While the Buick Cacada convertible was a poorly-kept secret leading up to tonight’s big reveal tonight, the Buick Avenir Concept was a complete surprise. Boasting sexy sedan styling, rear-wheel drive, and a direct-injection V6 with Active Fuel Management, the Avenir concept is missing just one thing…a plug.
I’m serious when I say that the Buick Avenir checks off a lot of important points for me. One, it’s just plain old pretty to look at. Mayhaps you disagree, but to me this is a great looking car, front to back. Not the boldest design, not the most cutting edge, but it was done well and with a lot of attention to detail.
And it’s big. Like Cadillac Escalade big, and the interior is every bit as opulent as you’d expect from GM’s top-of-the-line luxury automaker…only again, this is a Buick. It’s a far more fetching vehicle than the Cascada convertible that also debuted, and with features like a large 12-inch touchscreen front and center, GM has clearly been paying attention to automotive trends.
Unfortunately the one shortcoming of the Avenir is that despite being purely a concept car at the moment, GM failed to insert any sort of alternative-fuel drivetrain. It feels like a missed opportunity, especially since Buick was the first GM brand to roll out the eAssist mild hybrid system, and because it’s just a concept, the Avenir wouldn’t need to go all out with the green. Granted, it still has GM’s Active Fuel Management, stop/start, and direct injection for the next-gen V6 engine…but why not a plug? Especially since it’s just a concept?
But that may be the point…it’s just a concept. It’s a look at what future Buick designs could entail, and the possibility of a large halo car returning to the entry-level luxury brand for the first time in decades. If you look at the Avenir as a hint at the future direction of Buick, than there’s plenty to be happy about.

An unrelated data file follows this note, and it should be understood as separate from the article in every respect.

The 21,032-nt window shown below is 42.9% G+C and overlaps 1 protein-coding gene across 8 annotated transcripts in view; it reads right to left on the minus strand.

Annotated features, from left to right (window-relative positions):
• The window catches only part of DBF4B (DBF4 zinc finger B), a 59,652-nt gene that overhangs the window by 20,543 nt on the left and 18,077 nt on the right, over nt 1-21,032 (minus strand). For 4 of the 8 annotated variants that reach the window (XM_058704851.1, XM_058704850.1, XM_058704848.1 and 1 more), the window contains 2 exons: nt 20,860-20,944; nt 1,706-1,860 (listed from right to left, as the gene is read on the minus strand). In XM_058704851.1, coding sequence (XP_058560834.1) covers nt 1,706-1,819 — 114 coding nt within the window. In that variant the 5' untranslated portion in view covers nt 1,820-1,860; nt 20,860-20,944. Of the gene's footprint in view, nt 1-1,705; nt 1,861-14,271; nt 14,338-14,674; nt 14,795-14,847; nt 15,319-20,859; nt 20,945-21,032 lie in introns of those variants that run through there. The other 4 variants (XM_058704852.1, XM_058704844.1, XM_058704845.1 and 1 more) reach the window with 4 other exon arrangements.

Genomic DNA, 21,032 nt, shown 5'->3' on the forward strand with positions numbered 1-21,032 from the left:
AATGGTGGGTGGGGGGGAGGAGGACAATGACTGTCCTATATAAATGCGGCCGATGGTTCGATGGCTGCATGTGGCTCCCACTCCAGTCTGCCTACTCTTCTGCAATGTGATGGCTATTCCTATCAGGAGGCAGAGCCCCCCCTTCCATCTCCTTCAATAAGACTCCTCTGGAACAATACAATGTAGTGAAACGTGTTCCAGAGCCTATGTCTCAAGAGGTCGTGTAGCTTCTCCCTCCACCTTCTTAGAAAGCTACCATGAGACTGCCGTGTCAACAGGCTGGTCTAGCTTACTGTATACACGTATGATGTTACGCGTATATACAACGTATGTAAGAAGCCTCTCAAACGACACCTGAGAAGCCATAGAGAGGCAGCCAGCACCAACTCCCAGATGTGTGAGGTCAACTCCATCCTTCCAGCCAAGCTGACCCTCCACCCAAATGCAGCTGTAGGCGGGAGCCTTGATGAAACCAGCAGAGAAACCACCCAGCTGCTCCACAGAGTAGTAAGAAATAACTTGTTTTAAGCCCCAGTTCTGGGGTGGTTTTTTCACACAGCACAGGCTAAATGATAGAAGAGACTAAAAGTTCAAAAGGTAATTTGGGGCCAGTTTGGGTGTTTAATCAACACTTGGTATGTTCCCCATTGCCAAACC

I dig the Avenir, and at the same time, I’m a little let down by it. But what are your thoughts?
Let’s say you have an unlimited budget, no timeline, and all the skills needed to build your ultimate dream car. What would you build? It’s a question every gear head ponders from time to time, and I’ve had a thought that just won’t leave my head. How hard could it be to combine the electric drivetrain and chassis of a Tesla Model S with one of the most beautiful cars ever, the 1963 Buick Riviera? Not that hard, as it turns out.
Of course beauty is in the eye of the beholder, and not everyone may agree that the 1963 to ‘65 Buick Riviera is one of the most stunningly gorgeous automotive creations to ever grace this planet. Don’t take my word for it though; noted Italian car designer Sergio Pininfarina called it “…one of the most beautiful American cars ever built…” Just bear with me while I try to convert a few non-believers.
Still with me? Good. Now, the Buick Riviera was never really a muscle car so much as it was a personal luxury coupe. At over 17-feet long, the two-door Riviera is actually more than a foot longer than the four-door Tesla Model S, though the Tesla is about 10% heavier. The Tesla is the more powerful of the two however, as the ’63 Riviera was limited to a 325 horsepower 425 cubic-inch V8 engine (later engines offered as much as 360 horsepower). The Model S, meanwhile, offers 416 horsepower in its highest trim, and can make the 0 to 60 MPH print in literally half the time of the Riviera, 3.9 seconds in the EV compared to over 8 seconds for the Buick.